As soon as it causes arousal.

I am not sure if you took that from Christopher West’s book, but please don’t spread it any further. It is not an accurate account and leads people to think there is nothing wrong with looking at naked or scantily clad people of the opposite sex.

Dawn Eden wrote a thesis on this.

In a footnote, West cites Helen Waddell’s account of Nonnus and Pelagia in The Desert Fathers. 100 However, the story she relates, translated from Eustochius’s Latin version of James the Deacon’s Greek account, differs from his own on many key points. Nonnus’s tears are not because “such beauty is being sold to the lusts of men.” Rather, the bishop feels ashamed upon witnessing the effort that the harlot puts into preparing her appearance for men, for he believes he has not put nearly so much effort into his appearance before God. Returning to his chamber, he flings himself upon the floor and repents to Christ: “for a single day’s adorning of a harlot is far beyond the adorning of my soul.”101
The original story also counters West’s implication that casting a look of “mature purity”
upon a “scantily clad prostitute” may cause her to notice the loving gaze and so discover God’s love. Pelagia, in Waddell’s account, does not notice that Nonnus looks at her on the street; her conversion comes about afterwards, when she hears him preach. Most significantly, when Pelagia then writes to the bishop and asks to see him, he agrees only on the condition that there be other bishops present. “**[S]eek not to tempt my weakness,” he writes.**102

catholicnewsagency.com/DawnEdenThesis.pdf

That false Pelagia story is dangerous in that it appears to condone sin. In continuation with the Baltimore Catechism:

*Q. 773. Is a person who is determined to avoid the sin, but who is unwilling to give up its near occasion when it is possible to do so, rightly disposed for confession?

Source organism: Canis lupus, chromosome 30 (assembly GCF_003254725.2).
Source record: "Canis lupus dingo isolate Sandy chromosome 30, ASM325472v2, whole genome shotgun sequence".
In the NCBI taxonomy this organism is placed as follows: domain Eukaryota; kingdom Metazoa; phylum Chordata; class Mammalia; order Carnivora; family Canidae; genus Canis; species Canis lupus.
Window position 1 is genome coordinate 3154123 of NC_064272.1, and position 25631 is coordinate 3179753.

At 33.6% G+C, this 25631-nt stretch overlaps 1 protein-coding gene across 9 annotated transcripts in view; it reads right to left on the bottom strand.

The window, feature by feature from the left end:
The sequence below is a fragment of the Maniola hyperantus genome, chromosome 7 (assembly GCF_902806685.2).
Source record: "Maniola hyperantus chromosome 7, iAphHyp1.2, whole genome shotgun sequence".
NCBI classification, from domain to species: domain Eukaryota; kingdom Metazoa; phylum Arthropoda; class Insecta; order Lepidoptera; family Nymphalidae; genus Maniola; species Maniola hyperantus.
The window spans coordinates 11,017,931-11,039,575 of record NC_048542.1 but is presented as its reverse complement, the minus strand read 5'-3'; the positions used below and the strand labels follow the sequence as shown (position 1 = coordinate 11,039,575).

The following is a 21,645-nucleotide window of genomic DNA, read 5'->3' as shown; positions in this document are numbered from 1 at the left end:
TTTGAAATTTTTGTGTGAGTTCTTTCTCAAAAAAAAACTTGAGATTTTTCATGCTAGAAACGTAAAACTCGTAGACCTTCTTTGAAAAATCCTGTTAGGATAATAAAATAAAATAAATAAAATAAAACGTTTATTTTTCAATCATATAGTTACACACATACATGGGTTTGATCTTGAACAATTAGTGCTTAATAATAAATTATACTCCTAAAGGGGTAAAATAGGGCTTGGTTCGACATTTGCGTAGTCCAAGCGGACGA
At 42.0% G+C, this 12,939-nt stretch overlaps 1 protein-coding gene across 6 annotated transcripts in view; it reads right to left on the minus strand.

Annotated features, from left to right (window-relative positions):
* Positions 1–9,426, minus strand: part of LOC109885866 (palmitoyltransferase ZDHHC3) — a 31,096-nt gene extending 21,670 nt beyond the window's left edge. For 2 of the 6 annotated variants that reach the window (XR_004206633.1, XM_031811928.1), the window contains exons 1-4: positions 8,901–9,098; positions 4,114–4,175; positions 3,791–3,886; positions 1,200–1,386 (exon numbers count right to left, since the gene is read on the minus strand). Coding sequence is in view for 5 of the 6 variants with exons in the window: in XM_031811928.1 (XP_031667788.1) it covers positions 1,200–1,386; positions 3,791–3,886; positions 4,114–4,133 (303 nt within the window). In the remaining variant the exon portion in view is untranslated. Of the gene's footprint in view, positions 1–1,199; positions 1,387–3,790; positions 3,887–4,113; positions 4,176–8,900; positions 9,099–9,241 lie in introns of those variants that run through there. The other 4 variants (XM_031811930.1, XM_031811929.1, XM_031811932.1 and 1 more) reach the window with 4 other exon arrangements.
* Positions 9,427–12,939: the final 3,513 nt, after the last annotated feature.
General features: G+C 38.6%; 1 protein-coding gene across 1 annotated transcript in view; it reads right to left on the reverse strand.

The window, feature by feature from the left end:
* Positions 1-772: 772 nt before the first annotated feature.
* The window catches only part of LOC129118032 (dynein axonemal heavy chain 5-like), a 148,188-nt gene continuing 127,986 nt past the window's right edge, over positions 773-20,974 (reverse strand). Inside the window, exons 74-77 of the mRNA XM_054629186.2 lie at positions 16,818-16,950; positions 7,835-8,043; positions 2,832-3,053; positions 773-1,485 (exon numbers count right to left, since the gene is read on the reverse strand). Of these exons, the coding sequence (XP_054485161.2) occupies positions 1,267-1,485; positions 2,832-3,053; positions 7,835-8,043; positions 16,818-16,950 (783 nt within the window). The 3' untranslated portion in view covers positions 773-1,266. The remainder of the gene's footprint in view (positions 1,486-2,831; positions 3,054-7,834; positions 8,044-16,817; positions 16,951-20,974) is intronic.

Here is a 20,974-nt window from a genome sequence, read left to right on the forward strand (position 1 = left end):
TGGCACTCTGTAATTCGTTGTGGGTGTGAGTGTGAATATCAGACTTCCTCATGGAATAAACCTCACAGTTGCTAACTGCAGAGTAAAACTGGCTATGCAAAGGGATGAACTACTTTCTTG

A. A person who is determined to avoid the sin, but who is unwilling to give up its near occasion when it is possible to do so, is not rightly disposed for confession, and he will not be absolved if he makes known to the priest the true state of his conscience.

Q. 774. How many kinds of occasions of sin are there?

A. There are four kinds of occasions of sin:

Near occasions, through which we always fall;
Remote occasions, through which we sometimes fall;
Voluntary occasions or those we can avoid; and
Involuntary occasions or those we cannot avoid.

A person who lives in a near and voluntary occasion of sin need not expect forgiveness while he continues in that state.*

This last part is very important. If you know you are attracted to the opposite sex, you are sinning by not averting your eyes when you stumble upon a naked or immodestly dressed person. There is no excuse for seeking it out or continuing to stare unless there is some type of grave situation where the principal of double effect comes into play. See examples in my first post. Scripture tells us to avert our eyes. The early Church fathers say the same thing. God made Adam and Eve wear clothes for a reason.

I really hope people read through this post. It pains me to see so many Christians think they can go join a nudist camp or something as long as they don’t lust.

To the OP, the naked body is not bad. Our bodies are good. Sex is beautiful and good, but only in the context of Holy matrimony. Sex outside of marriage is unholy. So yes, our bodies are good, but there are parts that should only be looked upon by one’s spouse. No one has a right to unwrap a gift that isn’t theirs.

Nakedness was OK in the Garden of Eden…before the fall!